Trional

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Trional
Trional structure.png
Trional ball-and-stick.png
Clinical data
ATC code
  • none
Legal status
Legal status
Identifiers
  • 2,2-bis(ethylsulfonyl)butane
CAS Number
PubChem CID
ChemSpider
UNII
CompTox Dashboard (EPA)
ECHA InfoCard100.000.858 Edit this at Wikidata
Chemical and physical data
FormulaC8H18O4S2
Molar mass242.35 g·mol−1
3D model (JSmol)
  • CCC(C)(S(=O)(=O)CC)S(=O)(=O)CC
  • InChI=1S/C8H18O4S2/c1-5-8(4,13(9,10)6-2)14(11,12)7-3/h5-7H2,1-4H3 checkY
  • Key:LKACJLUUJRMGFK-UHFFFAOYSA-N checkY
 ☒NcheckY (what is this?)  (verify)

Trional (Methylsulfonal) is a sedative-hypnotic[1] and anesthetic drug with GABAergic actions[citation needed]. It has similar effects to sulfonal, except it is faster acting.[2]

History[edit]

Trional was prepared and introduced by Eugen Baumann and Alfred Kast in 1888.[3]

Appeared in Agatha Christie's "Murder on the Orient Express", "And Then There Were None" and other novels such as John Bude’s “The Lake District Murder” as a sleep inducing sedative, and in In Search of Lost Time (Sodom and Gomorrah) by Marcel Proust as a hypnotic. Sax Rohmer also references trional in his novel Dope.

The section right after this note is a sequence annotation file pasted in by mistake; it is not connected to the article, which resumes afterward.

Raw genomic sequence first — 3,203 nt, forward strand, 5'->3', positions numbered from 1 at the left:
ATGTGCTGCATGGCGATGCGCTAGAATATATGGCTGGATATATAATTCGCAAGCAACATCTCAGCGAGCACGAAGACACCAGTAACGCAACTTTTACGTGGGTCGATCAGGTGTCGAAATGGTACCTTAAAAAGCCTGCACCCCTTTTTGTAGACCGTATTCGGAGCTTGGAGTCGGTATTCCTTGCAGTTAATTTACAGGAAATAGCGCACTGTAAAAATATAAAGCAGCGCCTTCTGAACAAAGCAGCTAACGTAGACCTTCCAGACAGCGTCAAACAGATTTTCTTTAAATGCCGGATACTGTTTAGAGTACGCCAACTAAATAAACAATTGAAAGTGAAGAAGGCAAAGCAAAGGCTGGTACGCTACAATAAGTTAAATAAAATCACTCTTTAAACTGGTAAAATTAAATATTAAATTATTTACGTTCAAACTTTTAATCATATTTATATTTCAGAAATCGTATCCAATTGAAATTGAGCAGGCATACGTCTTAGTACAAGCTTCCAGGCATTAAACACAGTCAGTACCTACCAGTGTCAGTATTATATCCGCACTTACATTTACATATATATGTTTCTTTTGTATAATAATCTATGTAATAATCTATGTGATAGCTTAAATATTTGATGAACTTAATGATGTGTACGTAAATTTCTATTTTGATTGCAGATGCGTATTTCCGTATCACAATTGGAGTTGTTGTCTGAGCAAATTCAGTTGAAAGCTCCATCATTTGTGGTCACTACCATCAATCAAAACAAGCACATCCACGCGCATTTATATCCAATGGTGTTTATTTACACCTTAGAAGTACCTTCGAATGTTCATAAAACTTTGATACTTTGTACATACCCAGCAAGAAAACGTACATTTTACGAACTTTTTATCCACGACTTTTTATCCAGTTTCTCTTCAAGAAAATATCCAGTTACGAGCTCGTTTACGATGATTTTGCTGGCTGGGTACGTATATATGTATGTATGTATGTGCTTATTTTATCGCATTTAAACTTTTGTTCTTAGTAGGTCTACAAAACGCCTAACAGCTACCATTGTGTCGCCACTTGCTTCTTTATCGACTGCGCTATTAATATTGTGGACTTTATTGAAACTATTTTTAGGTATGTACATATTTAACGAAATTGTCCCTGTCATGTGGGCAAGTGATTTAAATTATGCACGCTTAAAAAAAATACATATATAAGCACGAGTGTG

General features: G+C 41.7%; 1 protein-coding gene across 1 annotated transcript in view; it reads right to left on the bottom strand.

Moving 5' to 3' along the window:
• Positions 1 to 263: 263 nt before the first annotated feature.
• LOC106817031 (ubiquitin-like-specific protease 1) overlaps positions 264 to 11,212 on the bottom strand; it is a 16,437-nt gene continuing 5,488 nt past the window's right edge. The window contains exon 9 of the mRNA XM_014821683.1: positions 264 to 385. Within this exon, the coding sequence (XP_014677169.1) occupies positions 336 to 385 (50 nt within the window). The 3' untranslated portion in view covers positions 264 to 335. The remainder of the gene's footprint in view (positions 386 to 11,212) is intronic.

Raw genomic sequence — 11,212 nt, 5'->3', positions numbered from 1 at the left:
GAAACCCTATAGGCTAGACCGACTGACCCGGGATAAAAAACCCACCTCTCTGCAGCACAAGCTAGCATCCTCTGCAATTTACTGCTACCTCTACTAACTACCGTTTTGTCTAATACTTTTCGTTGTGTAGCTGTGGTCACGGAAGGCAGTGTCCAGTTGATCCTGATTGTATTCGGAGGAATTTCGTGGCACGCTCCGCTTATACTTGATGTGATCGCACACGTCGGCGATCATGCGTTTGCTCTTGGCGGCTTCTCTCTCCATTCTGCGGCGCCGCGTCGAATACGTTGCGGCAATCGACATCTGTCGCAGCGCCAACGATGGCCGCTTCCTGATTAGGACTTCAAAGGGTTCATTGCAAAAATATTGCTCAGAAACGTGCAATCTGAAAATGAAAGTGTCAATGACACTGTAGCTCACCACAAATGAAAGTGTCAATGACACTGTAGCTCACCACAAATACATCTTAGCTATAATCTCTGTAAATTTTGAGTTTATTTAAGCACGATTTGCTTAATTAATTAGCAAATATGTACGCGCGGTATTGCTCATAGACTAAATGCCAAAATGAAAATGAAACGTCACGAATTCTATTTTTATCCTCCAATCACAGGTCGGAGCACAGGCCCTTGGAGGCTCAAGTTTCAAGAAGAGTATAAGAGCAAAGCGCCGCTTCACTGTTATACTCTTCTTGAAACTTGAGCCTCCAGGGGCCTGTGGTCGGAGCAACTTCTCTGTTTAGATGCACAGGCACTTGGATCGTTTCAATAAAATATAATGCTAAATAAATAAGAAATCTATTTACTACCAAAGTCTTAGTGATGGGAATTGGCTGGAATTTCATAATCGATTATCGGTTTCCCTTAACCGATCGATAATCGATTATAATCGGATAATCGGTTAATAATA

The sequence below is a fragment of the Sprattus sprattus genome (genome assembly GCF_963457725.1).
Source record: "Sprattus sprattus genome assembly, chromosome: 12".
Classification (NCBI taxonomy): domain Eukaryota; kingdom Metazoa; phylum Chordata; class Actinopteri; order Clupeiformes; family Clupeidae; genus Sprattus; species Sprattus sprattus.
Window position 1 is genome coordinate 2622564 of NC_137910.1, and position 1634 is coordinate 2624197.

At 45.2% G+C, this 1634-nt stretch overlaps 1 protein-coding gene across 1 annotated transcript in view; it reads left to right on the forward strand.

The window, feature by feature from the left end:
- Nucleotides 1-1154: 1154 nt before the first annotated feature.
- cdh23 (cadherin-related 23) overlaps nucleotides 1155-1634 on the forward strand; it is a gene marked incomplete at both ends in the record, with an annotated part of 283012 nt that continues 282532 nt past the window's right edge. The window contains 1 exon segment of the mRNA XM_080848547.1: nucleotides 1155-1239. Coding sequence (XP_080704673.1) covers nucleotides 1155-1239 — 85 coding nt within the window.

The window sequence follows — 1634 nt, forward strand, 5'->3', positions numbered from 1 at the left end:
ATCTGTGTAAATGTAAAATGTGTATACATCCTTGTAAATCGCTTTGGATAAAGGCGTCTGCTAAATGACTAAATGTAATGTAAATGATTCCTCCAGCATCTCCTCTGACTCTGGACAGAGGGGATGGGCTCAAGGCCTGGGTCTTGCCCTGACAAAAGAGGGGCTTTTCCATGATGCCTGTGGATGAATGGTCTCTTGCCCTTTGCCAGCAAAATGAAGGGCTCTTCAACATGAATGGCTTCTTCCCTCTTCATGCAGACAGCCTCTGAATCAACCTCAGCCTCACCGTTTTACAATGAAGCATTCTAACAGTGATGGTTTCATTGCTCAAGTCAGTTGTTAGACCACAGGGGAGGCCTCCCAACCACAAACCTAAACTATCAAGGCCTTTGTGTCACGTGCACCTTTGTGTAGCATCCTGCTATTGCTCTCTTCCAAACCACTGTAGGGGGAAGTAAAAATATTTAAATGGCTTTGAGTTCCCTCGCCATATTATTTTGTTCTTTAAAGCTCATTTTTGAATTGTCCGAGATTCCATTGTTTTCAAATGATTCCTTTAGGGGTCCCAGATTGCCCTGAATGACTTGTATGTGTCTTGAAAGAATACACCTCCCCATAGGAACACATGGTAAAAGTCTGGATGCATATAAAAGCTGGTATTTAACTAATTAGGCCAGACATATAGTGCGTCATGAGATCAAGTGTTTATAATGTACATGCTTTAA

See also[edit]

References[edit]

  1. ^ "Trional". Merck's 1907 Index. New York: Merck & Co. 1907. p. 448.
  2. ^ Sajous CE (1896). "General Therapeutics". Annual of the Universal Medical Sciences. Philadelphia: F. A. Davis. 5: A-156.
  3. ^ Drinkwater H (1924). Fifty years of medical progress, 1873-1922. New York: The Macmillan Company. p. 40.